Many Current Procedural Terminology (CPT®) codes include the term 'separate procedure' in the description of the procedure or service. What does this mean? In order to determine if a code described as a 'separate procedure' should be reported, you must first review the documentation to see why the provider is doing the separate procedure. Does the primary procedure encompass the separate procedure? 

First, take a look at the CPT description for separate procedure along with the Centers for Medicare & Medicaid Services (CMS) description.

  • According to CPT, "some of the procedures or services listed in the CPT codebook that are commonly carried out as an integral component of a total service or procedure have been identified by the term 'separate procedure.' The codes designated as 'separate procedure' should not be reported in addition to the code for the total procedure or service of which it is considered an integral component.   

    However, when a procedure or service that is designated as a 'separate procedure' is carried out independently or considered to be unrelated or distinct from other procedures/services provided at that time, it may be reported by itself, or in addition to other procedures/services."1 The modifier 59 must be appended "to the specific 'separate procedure' code to indicate that the procedure is not considered to be a component of another procedure, but is a distinct, independent procedure. This may represent a different session, different procedure or surgery, different site or organ system, separate incision/excision, separate lesion, or separate injury (or area of injury in extensive injuries)."2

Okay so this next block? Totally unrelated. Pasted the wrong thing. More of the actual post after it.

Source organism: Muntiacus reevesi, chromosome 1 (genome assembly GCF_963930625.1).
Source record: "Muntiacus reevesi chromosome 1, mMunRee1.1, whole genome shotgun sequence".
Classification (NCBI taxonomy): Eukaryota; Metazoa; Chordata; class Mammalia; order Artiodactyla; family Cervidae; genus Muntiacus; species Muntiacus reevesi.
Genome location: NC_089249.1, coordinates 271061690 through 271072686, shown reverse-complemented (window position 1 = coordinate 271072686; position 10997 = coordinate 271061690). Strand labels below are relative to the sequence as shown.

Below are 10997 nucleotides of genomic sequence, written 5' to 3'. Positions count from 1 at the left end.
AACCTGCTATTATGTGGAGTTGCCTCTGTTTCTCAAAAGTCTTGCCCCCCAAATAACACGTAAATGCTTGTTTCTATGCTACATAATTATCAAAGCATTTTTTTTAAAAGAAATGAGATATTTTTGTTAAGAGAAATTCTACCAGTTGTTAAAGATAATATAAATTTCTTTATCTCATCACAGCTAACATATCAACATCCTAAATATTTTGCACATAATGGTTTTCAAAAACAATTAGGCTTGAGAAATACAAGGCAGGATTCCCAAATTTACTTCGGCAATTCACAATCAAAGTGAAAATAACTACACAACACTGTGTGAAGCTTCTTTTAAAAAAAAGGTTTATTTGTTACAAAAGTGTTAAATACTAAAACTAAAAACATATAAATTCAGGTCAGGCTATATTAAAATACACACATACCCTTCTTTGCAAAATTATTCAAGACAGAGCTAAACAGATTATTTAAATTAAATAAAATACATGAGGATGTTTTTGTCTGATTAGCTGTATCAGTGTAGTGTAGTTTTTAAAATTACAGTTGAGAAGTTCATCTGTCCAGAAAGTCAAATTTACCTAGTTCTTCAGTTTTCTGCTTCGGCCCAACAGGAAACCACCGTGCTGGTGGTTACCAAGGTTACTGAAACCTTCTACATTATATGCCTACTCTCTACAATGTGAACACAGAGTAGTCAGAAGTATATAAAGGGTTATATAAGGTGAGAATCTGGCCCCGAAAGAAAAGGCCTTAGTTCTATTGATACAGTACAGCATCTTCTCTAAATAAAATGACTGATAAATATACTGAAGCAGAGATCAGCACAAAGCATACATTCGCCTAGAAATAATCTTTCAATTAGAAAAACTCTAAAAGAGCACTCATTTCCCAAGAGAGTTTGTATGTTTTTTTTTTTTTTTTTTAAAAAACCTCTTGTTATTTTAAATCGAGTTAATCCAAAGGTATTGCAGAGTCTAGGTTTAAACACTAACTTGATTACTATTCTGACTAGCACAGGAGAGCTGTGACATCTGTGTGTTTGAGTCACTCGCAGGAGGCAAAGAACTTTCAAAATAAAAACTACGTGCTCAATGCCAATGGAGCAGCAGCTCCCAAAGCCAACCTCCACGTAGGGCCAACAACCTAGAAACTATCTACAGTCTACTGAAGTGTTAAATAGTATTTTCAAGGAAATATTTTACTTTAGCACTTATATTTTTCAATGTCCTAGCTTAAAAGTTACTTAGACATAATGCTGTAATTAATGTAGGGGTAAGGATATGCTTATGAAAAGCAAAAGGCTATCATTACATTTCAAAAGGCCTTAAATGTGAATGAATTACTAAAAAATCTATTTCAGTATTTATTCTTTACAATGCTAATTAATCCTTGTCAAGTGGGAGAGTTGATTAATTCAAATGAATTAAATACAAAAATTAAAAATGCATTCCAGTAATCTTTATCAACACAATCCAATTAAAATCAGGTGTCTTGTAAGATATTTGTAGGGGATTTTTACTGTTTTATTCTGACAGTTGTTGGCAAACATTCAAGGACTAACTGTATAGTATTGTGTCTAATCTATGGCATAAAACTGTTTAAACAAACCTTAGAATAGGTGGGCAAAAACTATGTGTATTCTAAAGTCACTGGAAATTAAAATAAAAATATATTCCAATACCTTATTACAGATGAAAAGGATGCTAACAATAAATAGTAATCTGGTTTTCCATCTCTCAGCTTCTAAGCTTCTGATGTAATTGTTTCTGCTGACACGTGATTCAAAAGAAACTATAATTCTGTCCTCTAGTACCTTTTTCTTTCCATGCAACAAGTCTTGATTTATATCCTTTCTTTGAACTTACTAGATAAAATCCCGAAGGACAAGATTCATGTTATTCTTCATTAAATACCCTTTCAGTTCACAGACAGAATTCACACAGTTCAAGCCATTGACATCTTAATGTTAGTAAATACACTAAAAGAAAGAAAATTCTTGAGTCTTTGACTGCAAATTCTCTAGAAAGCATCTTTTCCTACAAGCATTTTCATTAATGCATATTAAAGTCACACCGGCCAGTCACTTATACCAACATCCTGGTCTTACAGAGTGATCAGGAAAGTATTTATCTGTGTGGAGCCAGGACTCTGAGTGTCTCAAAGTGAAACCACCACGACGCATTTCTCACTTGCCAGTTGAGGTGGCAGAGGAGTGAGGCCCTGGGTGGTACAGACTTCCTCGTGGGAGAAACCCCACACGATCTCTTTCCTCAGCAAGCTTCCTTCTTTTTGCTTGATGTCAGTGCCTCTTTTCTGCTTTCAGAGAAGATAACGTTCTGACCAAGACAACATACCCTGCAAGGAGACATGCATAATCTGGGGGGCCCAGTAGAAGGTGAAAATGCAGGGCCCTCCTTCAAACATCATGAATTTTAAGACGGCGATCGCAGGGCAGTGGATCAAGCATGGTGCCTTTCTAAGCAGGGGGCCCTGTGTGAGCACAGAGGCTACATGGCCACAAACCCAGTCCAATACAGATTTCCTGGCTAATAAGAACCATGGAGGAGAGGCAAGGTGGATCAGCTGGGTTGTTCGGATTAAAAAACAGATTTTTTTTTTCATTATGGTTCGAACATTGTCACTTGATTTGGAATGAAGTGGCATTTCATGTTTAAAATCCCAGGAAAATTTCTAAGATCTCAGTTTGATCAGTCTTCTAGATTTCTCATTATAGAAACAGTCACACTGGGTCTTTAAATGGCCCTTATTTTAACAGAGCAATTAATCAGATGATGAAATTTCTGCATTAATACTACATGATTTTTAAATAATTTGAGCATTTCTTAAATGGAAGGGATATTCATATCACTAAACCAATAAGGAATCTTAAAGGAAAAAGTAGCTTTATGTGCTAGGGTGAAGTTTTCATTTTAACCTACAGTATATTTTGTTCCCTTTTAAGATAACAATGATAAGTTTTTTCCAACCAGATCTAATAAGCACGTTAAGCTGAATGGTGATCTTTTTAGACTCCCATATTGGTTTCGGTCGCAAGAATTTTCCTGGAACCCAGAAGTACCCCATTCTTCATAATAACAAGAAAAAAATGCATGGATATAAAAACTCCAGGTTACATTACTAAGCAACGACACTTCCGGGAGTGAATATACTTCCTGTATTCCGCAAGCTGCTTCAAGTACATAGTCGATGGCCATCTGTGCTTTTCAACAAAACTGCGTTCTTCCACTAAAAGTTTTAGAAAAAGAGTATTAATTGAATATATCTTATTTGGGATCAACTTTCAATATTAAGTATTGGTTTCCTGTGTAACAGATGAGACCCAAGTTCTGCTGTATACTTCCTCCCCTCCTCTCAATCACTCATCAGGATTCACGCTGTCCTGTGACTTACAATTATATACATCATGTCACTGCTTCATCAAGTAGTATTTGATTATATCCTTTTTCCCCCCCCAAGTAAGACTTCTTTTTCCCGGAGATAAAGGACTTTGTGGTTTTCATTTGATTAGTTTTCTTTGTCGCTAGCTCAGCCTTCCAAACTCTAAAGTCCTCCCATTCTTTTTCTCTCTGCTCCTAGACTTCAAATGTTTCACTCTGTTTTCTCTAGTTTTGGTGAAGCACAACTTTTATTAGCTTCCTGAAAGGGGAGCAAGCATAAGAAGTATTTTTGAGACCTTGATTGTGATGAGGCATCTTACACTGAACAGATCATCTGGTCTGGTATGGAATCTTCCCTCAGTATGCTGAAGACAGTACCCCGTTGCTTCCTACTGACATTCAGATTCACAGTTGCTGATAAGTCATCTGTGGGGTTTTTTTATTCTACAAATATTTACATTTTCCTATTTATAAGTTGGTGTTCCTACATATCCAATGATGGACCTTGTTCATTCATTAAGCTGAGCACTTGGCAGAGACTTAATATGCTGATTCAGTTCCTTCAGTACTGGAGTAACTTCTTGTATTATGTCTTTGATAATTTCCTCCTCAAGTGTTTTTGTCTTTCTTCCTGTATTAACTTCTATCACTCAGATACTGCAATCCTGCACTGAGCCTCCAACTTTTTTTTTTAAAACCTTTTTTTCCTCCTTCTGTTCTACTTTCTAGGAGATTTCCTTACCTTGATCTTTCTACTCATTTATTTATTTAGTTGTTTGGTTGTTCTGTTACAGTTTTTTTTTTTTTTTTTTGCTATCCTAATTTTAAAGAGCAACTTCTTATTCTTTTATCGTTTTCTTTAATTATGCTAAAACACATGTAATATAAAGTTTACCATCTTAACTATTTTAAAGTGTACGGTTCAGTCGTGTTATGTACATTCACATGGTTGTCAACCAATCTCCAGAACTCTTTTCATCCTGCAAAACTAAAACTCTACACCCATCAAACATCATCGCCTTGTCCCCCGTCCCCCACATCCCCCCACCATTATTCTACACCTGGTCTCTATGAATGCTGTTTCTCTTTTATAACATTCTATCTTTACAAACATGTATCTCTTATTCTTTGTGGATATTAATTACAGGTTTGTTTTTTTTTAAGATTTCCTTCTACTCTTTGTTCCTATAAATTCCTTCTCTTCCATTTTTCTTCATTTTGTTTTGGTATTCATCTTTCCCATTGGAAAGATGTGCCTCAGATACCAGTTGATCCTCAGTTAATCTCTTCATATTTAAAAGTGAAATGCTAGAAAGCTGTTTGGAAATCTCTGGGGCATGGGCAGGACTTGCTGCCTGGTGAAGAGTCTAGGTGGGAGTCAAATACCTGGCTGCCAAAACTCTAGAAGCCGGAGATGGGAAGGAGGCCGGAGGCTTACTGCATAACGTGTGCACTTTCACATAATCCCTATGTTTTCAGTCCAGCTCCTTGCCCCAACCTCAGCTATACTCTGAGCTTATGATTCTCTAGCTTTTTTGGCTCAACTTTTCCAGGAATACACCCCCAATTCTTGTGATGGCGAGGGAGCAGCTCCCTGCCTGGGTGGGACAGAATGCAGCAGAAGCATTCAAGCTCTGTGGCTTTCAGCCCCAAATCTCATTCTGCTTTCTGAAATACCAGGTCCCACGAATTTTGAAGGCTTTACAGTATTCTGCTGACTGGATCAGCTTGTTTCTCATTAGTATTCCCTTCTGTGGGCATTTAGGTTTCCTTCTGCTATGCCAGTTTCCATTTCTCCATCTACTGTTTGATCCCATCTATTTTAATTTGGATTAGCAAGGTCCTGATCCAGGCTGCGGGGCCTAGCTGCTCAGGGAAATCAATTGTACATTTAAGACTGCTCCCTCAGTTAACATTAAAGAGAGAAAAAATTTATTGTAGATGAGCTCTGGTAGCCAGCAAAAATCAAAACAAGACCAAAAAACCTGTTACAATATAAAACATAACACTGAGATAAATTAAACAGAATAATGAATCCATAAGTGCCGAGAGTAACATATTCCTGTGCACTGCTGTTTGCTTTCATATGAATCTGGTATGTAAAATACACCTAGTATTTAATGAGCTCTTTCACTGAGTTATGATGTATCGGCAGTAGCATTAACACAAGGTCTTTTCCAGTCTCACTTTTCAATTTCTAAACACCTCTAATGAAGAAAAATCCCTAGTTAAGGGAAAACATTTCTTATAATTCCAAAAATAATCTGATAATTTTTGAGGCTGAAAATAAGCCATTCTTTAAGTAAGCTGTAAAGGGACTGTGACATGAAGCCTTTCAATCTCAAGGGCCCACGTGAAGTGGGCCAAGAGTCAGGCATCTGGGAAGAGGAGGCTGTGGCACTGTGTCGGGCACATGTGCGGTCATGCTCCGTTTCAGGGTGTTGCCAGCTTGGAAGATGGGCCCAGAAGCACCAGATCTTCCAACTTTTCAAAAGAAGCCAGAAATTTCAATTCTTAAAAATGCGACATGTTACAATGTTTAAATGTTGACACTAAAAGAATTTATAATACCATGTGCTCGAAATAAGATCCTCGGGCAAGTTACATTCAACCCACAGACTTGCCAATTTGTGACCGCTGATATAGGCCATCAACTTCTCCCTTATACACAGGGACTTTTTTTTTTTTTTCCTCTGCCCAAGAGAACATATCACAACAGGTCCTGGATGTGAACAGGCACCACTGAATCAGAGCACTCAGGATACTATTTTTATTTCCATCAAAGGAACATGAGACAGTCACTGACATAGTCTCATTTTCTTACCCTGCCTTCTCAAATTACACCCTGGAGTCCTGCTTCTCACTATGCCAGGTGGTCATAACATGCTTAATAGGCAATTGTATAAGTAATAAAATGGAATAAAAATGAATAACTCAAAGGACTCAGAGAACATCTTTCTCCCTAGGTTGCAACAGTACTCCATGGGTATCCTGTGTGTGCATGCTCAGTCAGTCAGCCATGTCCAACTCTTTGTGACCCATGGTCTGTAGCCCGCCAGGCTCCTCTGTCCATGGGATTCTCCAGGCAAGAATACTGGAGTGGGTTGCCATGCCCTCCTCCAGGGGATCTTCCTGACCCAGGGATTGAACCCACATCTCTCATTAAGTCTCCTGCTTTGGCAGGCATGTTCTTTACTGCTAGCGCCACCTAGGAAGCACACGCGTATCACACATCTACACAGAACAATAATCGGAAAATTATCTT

• According to CMS, "if a CPT code descriptor includes the term 'separate procedure,' the CPT code may not be reported separately with a related procedure. CMS interprets this designation to prohibit the separate reporting of a 'separate procedure' when performed with another procedure in an anatomically related region often through the same skin incision, orifice, or surgical approach.

    A CPT code with the 'separate procedure' designation may be reported with another procedure if it is performed at a separate patient encounter on the same date of service or at the same patient encounter in an anatomically unrelated area often through a separate skin incision, orifice, or surgical approach. Modifier 59 or a more specific modifier (e.g., anatomic modifier) may be appended to the 'separate procedure' CPT code to indicate that it qualifies as a separately reportable service."3

In conclusion, it is always important to remember the CPT designated 'separate procedure' codes since many of these are considered part of the primary procedure. In many cases, Medicare will not include these 'separate procedure' codes in the NCCI edits, which leaves it up to the coder to recognize these situations.  

1 2014 Current Procedural Terminology (CPT®) Professional Edition, American Medical Association, Page 62.
2 Ibid.
3 NCCI Policy Manual - effective Jan. 1, 2014, CMS, Chapter 1, page I-28.

This commentary is a summary prepared by McKesson's Business Performance Services division and highlights certain changes, not all changes, in 2014 CPT® codes relating to the specialty of Pathology. This commentary does not supplant the American Medical Association's current listing of CPT codes, its documentation in the annual CPT Changes publications, and other related publications from American Medical Association, which are the authoritative source for information about CPT codes. Please refer to your 2014 CPT Code Book, annual CPT Changes publication, HCPCS Book and Payer Bulletins for additional information, including additions, deletions, changes and interpretations that may not be reflected in this document.

CPT is a registered trademark of the American Medical Association ("AMA"). The AMA is the owner of all copyright, trademark and other rights to CPT and its updates.